Ideally, for important information, you would quiz a topic with all three of these approaches.
So, the best way to explain what this means may be to share an example of how to turn an easy question into a challenging question.
The typical knowledge-based multiple choice question
This question was written for hospitality workers and is pretty typical to the type of multiple choice we’ve encountered in life.
How often should you wash your hands?
- At the end of the day
- After handling food and after toilet breaks or wiping your nose
- After you handle food
- After toilet breaks
Is this question valuable?
The correct answer is obvious.
What is the answer?
Why is the correct answer obvious?
It’s common sense.
For most people, maybe. For everyone, no. Why else is the answer obvious?
Because answers 2,3 & 4 are not mutually exclusive.
This means that there’s an overlap between the answers. And because they’re not mutually exclusive there can’t be one empirically correct answer, and therefore the correct answer must 2.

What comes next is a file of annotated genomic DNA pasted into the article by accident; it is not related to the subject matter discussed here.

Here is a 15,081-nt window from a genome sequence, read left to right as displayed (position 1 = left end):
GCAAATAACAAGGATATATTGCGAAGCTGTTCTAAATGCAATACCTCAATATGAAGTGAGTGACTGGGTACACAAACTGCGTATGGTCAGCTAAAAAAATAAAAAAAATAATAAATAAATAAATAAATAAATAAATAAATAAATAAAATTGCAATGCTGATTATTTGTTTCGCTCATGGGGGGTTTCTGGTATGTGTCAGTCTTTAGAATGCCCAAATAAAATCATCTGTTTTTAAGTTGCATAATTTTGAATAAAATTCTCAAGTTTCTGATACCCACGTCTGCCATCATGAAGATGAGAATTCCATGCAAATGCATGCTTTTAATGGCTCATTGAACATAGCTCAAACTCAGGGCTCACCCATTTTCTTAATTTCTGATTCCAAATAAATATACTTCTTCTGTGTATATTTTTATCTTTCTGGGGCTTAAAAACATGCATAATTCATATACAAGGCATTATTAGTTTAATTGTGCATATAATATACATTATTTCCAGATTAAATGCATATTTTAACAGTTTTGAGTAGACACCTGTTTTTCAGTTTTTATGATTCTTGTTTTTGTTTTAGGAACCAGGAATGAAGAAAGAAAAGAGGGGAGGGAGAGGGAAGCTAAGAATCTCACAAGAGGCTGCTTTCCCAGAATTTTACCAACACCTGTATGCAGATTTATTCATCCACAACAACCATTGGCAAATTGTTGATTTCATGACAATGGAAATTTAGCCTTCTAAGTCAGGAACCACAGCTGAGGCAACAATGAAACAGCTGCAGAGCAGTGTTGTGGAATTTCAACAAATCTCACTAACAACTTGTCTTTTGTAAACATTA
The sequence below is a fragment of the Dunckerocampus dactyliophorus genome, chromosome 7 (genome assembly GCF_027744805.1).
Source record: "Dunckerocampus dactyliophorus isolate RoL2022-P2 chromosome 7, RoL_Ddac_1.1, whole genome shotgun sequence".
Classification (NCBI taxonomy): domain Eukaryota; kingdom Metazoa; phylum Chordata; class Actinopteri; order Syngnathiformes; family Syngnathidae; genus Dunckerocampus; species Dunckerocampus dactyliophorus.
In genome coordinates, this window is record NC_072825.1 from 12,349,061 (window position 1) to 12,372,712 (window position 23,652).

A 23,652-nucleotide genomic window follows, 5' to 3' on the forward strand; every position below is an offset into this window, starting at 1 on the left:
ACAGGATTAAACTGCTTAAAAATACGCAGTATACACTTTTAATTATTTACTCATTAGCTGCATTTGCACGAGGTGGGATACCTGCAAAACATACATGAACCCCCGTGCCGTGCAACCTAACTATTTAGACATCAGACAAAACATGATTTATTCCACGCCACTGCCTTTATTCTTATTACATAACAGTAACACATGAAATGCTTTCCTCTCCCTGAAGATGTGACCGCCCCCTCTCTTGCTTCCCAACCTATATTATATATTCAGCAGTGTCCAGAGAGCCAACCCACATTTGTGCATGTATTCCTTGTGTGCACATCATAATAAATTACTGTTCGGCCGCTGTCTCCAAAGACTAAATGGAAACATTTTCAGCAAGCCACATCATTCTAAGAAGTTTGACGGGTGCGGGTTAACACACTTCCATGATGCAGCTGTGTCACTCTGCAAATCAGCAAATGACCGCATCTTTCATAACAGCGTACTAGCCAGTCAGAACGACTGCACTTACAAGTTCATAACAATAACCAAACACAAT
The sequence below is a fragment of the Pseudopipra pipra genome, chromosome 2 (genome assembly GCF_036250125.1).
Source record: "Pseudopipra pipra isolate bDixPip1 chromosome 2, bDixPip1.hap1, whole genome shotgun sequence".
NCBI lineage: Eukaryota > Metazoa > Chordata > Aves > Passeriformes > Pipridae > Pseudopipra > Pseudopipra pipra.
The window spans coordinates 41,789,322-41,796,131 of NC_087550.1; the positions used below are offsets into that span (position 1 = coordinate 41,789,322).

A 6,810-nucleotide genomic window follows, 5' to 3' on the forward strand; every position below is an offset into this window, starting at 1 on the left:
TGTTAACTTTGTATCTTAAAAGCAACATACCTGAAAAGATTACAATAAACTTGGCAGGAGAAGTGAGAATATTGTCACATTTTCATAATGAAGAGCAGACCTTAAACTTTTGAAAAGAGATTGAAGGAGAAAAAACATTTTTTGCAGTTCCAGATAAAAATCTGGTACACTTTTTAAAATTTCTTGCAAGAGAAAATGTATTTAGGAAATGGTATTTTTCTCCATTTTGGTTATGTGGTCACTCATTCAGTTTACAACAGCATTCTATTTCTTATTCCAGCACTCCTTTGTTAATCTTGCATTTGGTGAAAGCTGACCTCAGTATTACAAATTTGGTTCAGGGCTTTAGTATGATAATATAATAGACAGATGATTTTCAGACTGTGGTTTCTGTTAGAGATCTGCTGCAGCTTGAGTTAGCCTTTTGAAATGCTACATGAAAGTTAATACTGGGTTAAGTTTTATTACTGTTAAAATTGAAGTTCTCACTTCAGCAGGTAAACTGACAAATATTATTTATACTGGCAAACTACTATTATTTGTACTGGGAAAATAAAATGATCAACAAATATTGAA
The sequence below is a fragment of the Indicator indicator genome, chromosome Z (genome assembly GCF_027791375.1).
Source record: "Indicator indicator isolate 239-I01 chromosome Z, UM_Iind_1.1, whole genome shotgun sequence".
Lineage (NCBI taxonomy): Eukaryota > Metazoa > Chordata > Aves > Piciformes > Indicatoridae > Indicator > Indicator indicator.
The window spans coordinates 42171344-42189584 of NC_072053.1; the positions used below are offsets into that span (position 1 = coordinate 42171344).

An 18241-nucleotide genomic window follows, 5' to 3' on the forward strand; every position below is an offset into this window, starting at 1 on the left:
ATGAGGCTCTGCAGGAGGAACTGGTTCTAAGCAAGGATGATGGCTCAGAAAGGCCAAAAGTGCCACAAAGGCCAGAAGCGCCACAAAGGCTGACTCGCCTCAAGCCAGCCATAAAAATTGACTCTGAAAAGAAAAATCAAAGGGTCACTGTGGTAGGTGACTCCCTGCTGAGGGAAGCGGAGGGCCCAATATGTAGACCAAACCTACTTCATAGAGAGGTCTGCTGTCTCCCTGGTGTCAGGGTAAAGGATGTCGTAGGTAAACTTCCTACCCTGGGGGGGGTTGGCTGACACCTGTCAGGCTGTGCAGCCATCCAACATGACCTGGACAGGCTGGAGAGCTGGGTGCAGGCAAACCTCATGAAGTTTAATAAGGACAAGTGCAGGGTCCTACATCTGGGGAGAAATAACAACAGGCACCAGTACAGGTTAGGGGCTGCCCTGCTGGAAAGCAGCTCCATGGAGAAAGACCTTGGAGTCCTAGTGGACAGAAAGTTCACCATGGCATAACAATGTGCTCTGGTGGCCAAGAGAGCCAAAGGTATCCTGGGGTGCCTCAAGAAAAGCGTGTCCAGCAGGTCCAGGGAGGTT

In other words – this question will not reinforce knowledge or mould behaviour.
But it is possible to write such questions!
Reframing an idea for critical thinking
The intent and idea behind this example question are important – getting employees to know when to wash their hands.
So let’s reframe it around our critical thinking strategy – quiz the why, quiz the process, quiz the consequence.
With this strategy in mind we hold the idea we want to reinforce in our mind and ask: